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#include <vector>

struct A
{
    void foo(){}
};

template< typename T >
void callIfToggled( bool v1, bool &v2, T & t )
{
    if ( v1 != v2 )
    {
        v2 = v1;
        t.foo();
    }
}

int main()
{
    std::vector< bool > v= { false, true, false };

    const bool f = false;
    A a;

    callIfToggled( f, v[0], a );
    callIfToggled( f, v[1], a );
    callIfToggled( f, v[2], a );
}

The compilation of the example above produces next error :

dk2.cpp: In function 'int main()':
dk2.cpp:29:28: error: no matching function for call to 'callIfToggled(const bool&, std::vector<bool>::reference, A&)'
dk2.cpp:29:28: note: candidate is:
dk2.cpp:13:6: note: template<class T> void callIfToggled(bool, bool&, T&)

I compiled using g++ (version 4.6.1) like this :

g++ -O3 -std=c++0x -Wall -Wextra -pedantic dk2.cpp

The question is why this happens? Is vector<bool>::reference not bool&? Or is it a compiler's bug?
Or, am I trying something stupid? :)

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9  
Unfortunately, despite its name, std::vector<bool> is not a vector of bool. –  Charles Bailey Dec 6 '11 at 11:56
1  
As a workaround, you could use std::unique_ptr<bool[]>(new bool[3])... –  Kerrek SB Dec 6 '11 at 12:17
    
Herb Sutter's When Is a Container Not a Container? is just about this problem. –  legends2k Aug 16 '13 at 10:54
    
Howard Hinnant's article On vector<bool> says that it's a good optimization only the name should've been changed to not denote the greater meaning of a standard container. –  legends2k Aug 16 '13 at 11:24
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5 Answers

up vote 36 down vote accepted

Vector is specialized for bool.

It is considered a mistake of the std. Use vector<char> instead:

template<typename t>
struct foo {
  using type = t;
};
template<>
struct foo<bool> {
  using type = char;
};

template<typename t, typename... p>
using fixed_vector = std::vector<typename foo<t>::type, p...>;
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2  
Nice workaround, and nice demo of the new using syntax for aliasing. –  Matthieu M. Dec 6 '11 at 12:50
3  
+1 for the smart usage of the using (no pun intended). –  Nawaz Dec 7 '11 at 6:35
    
@Nawaz I swear to God that pun was intended. –  user142019 Apr 4 '13 at 16:05
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Your expectations are normal, but the problem is that std::vector<bool> has been a kind of experiment by the C++ commitee. It is actually a template specialization that stores the bool values tightly packed in memory: one bit per value.

And since you cannot have a reference to a bit, there's your problem.

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3  
+1. std::vector<bool> only supports a subset of the functionality provided by std::vector. It's ugly since you have to replace bool with a different type (char) to get a working vector. –  josefx Dec 6 '11 at 13:25
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std::vector< bool > packs its contents so each Boolean value is stored in one bit, eight bits to a byte. This is memory-efficient but computationally intensive, since the processor must perform arithmetic to access the requested bit. And it doesn't work with bool reference or pointer semantics, since bits within a byte do not have addresses in the C++ object model.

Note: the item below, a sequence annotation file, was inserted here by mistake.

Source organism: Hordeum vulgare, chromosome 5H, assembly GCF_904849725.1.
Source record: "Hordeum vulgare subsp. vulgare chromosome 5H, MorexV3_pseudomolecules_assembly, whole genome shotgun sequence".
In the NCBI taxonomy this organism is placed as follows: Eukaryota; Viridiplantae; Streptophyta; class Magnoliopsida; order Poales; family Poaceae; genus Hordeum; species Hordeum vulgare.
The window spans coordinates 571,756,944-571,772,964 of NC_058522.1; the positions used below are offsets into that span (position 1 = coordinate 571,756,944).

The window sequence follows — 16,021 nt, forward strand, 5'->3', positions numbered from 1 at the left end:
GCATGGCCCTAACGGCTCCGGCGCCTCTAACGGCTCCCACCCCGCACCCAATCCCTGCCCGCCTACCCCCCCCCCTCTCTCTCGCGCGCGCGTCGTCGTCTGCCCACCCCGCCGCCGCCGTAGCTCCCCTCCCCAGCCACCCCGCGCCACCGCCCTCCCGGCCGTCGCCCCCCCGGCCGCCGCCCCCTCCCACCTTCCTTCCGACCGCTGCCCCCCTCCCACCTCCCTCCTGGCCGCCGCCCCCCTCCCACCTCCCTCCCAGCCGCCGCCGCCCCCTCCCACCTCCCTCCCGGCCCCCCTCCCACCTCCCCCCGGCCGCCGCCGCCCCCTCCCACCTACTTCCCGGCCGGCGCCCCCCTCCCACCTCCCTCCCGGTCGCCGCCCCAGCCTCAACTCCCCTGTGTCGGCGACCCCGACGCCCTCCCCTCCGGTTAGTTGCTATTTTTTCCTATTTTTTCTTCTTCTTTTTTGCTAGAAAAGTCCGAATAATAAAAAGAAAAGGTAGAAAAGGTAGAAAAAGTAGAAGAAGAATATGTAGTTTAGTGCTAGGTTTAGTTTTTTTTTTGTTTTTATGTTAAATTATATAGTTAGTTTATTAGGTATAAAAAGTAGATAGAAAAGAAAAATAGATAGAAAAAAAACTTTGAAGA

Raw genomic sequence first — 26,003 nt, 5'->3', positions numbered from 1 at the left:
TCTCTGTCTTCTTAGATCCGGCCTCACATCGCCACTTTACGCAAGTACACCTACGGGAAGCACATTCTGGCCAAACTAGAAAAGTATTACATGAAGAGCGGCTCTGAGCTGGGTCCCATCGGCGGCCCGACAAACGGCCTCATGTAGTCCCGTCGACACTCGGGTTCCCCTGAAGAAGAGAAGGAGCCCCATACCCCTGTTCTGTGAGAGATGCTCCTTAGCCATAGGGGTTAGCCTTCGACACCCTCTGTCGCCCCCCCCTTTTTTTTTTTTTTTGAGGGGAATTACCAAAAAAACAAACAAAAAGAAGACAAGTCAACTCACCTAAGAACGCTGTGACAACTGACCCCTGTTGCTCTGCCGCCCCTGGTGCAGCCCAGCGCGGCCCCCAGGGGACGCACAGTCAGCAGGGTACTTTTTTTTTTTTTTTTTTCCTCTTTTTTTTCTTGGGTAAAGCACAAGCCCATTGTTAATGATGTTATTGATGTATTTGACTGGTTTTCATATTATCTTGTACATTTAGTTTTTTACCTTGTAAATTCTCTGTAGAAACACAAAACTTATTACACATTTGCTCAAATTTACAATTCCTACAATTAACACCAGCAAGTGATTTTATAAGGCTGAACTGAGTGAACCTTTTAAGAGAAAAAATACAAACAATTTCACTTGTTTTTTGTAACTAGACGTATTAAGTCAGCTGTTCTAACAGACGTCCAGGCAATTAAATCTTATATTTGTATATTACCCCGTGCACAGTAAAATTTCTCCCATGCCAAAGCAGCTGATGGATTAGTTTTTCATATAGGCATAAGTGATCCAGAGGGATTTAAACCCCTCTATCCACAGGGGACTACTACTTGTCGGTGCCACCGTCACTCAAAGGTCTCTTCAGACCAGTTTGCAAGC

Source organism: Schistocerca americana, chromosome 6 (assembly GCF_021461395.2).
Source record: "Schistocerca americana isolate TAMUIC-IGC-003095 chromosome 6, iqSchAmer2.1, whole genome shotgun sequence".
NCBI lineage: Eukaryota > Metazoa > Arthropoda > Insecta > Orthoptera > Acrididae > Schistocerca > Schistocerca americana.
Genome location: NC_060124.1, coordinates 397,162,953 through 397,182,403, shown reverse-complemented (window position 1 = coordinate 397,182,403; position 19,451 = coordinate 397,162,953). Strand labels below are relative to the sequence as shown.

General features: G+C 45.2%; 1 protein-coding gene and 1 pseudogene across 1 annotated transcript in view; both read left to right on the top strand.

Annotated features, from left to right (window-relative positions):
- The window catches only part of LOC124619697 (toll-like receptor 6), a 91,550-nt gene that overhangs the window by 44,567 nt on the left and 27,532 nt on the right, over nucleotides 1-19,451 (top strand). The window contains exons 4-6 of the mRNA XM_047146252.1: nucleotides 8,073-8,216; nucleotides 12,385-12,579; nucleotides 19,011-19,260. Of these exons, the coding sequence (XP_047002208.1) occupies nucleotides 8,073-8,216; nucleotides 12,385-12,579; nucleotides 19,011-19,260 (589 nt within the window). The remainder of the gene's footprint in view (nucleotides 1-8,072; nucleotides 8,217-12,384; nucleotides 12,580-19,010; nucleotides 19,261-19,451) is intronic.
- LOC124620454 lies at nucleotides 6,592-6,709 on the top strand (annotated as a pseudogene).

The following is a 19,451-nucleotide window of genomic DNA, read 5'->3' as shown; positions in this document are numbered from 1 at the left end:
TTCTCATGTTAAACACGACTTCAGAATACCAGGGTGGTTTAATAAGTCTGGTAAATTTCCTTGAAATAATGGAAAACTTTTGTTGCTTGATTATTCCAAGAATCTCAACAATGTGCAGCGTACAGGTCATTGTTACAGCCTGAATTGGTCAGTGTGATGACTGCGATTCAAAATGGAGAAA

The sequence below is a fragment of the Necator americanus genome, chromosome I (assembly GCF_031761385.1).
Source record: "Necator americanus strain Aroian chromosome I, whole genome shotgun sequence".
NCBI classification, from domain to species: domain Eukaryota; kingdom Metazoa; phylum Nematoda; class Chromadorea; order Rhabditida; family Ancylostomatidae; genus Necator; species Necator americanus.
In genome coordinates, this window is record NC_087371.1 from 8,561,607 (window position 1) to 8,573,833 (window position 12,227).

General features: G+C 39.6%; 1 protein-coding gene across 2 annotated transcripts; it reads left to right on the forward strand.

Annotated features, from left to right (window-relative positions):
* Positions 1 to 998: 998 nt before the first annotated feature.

You can still declare a variable of type std::vector<bool>::reference and use it as if it were bool&. This allows generic algorithms to be compatible.

std::vector< bool > bitvec( 22 );
std::vector< bool >::reference third = bitvec[ 2 ];
third = true; // assign value to referenced bit

In C++11, you can work around this using auto and the && specifier which automatically selects an lvalue reference bound to the vector element or an rvalue reference bound to a temporary.

std::vector< bool > bitvec( 22 );
auto &&third = bitvec[ 2 ]; // obtain a std::vector< bool >::reference
third = true; // assign value to referenced bit
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std::vector<bool> is a non conforming container. To optimize space, it packs bools and cannot provide reference.

Use boost::dynamic_bitset instead.

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To get a kind of reference you need to use operator [] (result is dynamic_bitset::reference). There are no iterator though. –  reder Dec 6 '11 at 12:00
    
-1 for not mentioning how dynamic_bitset is different or better. Of course it can't return a bool & either. –  Potatoswatter Jul 16 '13 at 11:41
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Just my 2 cents:

std::vector<bool>::reference is a typedef for struct _Bit_reference which is defined as

typedef unsigned long _Bit_type;

struct _Bit_reference
  {
    _Bit_type * _M_p;
    _Bit_type _M_mask;

    // constructors, operators, etc...

    operator bool() const
    { return !!(*_M_p & _M_mask); }
  };

Changing the function like this, it works (well, compiles at least, haven't tested):

template< typename T >
void callIfToggled( bool v1, std::vector<bool>::reference v2, T & t )
{
    bool b = v2;  
    if ( v1 != b )
    {
        v2 = v1;
        t.foo();
    }
}

EDIT: I changed the condition from (v1 != v2), which wasn't a good idea, to (v1 != b).

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1  
It works, but is this a g++'s extension? –  BЈовић Dec 6 '11 at 12:24
1  
It's not an extension, it's just how GCC implements the vector<bool> specialization. I don't know what standard says about this. You can see it for yourself: std_bvector.h in lib/gcc/mingw32/4.6.1/include/c++/bits. (Your directory tree might be different, but probably similar) –  jrok Dec 6 '11 at 12:32
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